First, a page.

Dietary strategies aimed at supporting immunity to fight COVID-19 are continually being considered. Unfortunately, as in the case of drugs, studies in humans have not confirmed any specific food components to be effective in the case of COVID-19. We know that the immune system is the key to reducing the severity of COVID-19, and perhaps by providing food that supports the immune system we can support preventive measures.
Numerous clinical studies have shown that nutraceuticals can beneficially stimulate the immune response in patients with various diseases, such as cancer or AIDS, and in healthy people at risk of viral infections. Natural compounds are commonly recognized as valuable agents in the fight against viruses due to their structural diversity and safety.
Many products consumed by people and used in traditional medicine have been shown to contain substances with anti-inflammatory, antibacterial, and antiviral properties, e.g., vitamin C in the fruit or juice of raspberries or elderberries, hesperidin in St. John’s wort, kaempferol and methylglyoxal in honey, allicin in garlic and onion, gingerols in ginger, curcumin in turmeric, and piperine in black pepper.
Following are a few food sources that have been shown to support the Immune System:
The elderberry (Sambucus nigra) may be useful against COVID-19 due to its capacity to stimulate the immune system and inhibit the replication of viruses. It could be especially helpful during the initial stage of coronavirus infection or for preventing infection. By inhibiting replication of the virus, elderberries significantly increase the production of pro-inflammatory cytokines. A review by the Natural Standard Research Collaboration concluded that there is evidence in support of the use of elderberries to treat the flu, which may or may not be of significance for the prevention of COVID-19. The typical dose of 2:1 elderberry extract is 10–60 mL a day for adults and 5–30 mL a day for children.
Selenium plays an important role in protecting the respiratory system, especially against viral infections. Deficiencies of selenium in the diet can affect the immune response. Using selenium in combination with CoQ10 decreases the non-specific inflammatory response from cardiovascular causes.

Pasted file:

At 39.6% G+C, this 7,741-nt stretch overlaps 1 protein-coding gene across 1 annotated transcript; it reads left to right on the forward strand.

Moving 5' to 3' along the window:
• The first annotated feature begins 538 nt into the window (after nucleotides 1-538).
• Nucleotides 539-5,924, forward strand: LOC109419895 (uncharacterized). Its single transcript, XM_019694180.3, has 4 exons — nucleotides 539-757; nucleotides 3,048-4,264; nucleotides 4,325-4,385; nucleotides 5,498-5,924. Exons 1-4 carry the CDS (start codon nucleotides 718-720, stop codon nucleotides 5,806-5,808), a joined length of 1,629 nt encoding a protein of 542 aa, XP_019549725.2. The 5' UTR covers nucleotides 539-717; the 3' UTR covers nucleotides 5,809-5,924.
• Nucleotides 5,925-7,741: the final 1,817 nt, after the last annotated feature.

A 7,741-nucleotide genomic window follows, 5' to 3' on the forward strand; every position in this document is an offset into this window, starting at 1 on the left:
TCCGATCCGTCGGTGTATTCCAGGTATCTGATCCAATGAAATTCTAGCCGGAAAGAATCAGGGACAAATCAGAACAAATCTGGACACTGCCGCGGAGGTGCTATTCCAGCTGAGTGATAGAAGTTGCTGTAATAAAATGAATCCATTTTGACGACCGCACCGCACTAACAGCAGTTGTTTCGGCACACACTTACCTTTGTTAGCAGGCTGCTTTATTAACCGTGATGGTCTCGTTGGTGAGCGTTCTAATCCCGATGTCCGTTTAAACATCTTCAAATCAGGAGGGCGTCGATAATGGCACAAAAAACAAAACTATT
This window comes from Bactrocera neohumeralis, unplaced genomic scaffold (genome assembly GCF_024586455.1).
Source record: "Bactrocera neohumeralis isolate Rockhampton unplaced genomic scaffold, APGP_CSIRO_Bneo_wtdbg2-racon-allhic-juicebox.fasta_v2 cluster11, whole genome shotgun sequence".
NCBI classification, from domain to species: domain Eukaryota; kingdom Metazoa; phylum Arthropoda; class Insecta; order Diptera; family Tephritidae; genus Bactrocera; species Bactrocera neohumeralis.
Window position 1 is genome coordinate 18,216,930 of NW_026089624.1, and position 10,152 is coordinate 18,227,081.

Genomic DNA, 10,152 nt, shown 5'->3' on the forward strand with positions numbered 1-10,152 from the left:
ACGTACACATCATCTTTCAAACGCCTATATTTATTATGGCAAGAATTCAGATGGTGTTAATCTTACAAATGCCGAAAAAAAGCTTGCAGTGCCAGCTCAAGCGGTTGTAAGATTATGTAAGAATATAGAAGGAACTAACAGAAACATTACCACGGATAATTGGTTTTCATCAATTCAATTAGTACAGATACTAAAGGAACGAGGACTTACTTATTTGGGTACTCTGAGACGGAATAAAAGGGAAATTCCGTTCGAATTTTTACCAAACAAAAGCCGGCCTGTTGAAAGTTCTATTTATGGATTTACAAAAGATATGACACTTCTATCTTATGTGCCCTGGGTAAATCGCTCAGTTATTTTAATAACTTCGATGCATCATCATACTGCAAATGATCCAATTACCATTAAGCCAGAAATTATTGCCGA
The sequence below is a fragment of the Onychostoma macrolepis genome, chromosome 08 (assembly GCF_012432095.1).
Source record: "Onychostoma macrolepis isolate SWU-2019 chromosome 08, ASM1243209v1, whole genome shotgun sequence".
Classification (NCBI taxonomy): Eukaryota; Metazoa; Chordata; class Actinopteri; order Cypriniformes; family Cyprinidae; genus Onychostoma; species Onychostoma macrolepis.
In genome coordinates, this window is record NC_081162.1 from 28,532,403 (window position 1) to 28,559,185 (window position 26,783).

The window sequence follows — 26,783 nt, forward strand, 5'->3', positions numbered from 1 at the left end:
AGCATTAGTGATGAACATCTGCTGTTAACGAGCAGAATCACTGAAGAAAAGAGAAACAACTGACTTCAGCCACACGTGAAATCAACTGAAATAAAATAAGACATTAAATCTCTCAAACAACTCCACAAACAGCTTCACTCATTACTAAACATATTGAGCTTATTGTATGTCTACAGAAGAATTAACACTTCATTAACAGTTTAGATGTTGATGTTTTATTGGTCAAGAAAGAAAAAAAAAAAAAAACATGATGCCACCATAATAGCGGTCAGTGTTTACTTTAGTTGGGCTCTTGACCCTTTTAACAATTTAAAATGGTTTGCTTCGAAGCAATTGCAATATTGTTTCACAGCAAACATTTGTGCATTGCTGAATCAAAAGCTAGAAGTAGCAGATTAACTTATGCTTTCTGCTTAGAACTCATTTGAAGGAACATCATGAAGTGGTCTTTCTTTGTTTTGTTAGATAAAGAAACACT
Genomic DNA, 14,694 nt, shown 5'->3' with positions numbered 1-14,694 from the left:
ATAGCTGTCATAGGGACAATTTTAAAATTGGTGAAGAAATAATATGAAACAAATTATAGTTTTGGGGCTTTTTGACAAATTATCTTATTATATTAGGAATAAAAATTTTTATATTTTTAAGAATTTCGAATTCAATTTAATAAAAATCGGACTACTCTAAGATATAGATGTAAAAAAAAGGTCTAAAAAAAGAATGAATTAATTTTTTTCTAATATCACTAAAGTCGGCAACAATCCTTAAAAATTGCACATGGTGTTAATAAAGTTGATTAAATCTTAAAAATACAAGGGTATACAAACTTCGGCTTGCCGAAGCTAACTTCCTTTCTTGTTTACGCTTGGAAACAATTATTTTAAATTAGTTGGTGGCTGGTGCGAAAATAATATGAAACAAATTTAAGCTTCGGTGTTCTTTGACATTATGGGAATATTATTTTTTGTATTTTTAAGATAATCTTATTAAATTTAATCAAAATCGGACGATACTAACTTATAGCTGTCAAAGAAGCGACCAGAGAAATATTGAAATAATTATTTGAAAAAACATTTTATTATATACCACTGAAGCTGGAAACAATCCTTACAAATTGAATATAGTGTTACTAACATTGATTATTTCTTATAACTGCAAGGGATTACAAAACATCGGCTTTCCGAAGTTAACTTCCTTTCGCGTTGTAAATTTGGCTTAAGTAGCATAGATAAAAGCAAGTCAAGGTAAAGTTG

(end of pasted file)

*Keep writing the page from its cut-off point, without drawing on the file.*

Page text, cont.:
The role of selenium in normal immune system function is linked to its antioxidant properties. In addition, the beneficial effect of appropriate selenium doses on the immune system is important in patients infected with SARS-Cov-2. Selenium administration is recommended at doses from 100 to 200 mcg a day.
Vitamin D is a significant factor in protection against infectious respiratory diseases and plays an important role in the prevention of COVID-19. Research has shown the infection rate to be higher in countries with higher latitudes and/or lower levels of vitamin D. In another study, from Los Angeles, vitamin D deficiency was identified as a risk factor for positive COVID-19 tests.
Severe vitamin D deficiency is often observed in patients in critical condition and seems to be linked to a poor prognosis. It is associated with exacerbation of pneumonia, leading to acute respiratory distress syndrome. For prevention, long-term intake of vitamin D at dosages of ≤ 5000 mg D3/day is recommended. Vitamin D stimulates and modulates the immune response and protects the upper and lower respiratory tract from viral infection.
Vitamin C takes part in physiological processes associated with immunity and in the blood clotting process, which is of importance in the course of COVID-19. In order for the body to defend itself against viruses, it must have an adequate level of vitamin C. Clinical trials have shown that vitamin C reduces the frequency, duration, and severity of the common cold and the incidence of pneumonia. Typical daily doses of vitamin C range from 500 to 3000 mg, and even higher doses are used in periods of acute infection.
Many studies have confirmed the beneficial effects of high doses of vitamin C to treat lung damage, alleviate severe sepsis, and reduce the durations of stays in intensive care units.
These are just a few of the less popular supplements you need to take to support your immune system. The primary source for getting these vitamins is your diet. According to well-known recommendations, half of one’s daily diet should consist of vegetables and fruit. We should consume at least five portions of fruit and vegetables every day, predominantly vegetables (3–4 portions of vegetables and 1–2 portions of fruit). Ideally, they should be of different colors and raw or minimally processed.
A healthy, well-balanced diet has a beneficial effect on most chronic health conditions. A diet with high antioxidant and anti-inflammatory potential may mitigate the severity of many health issues.
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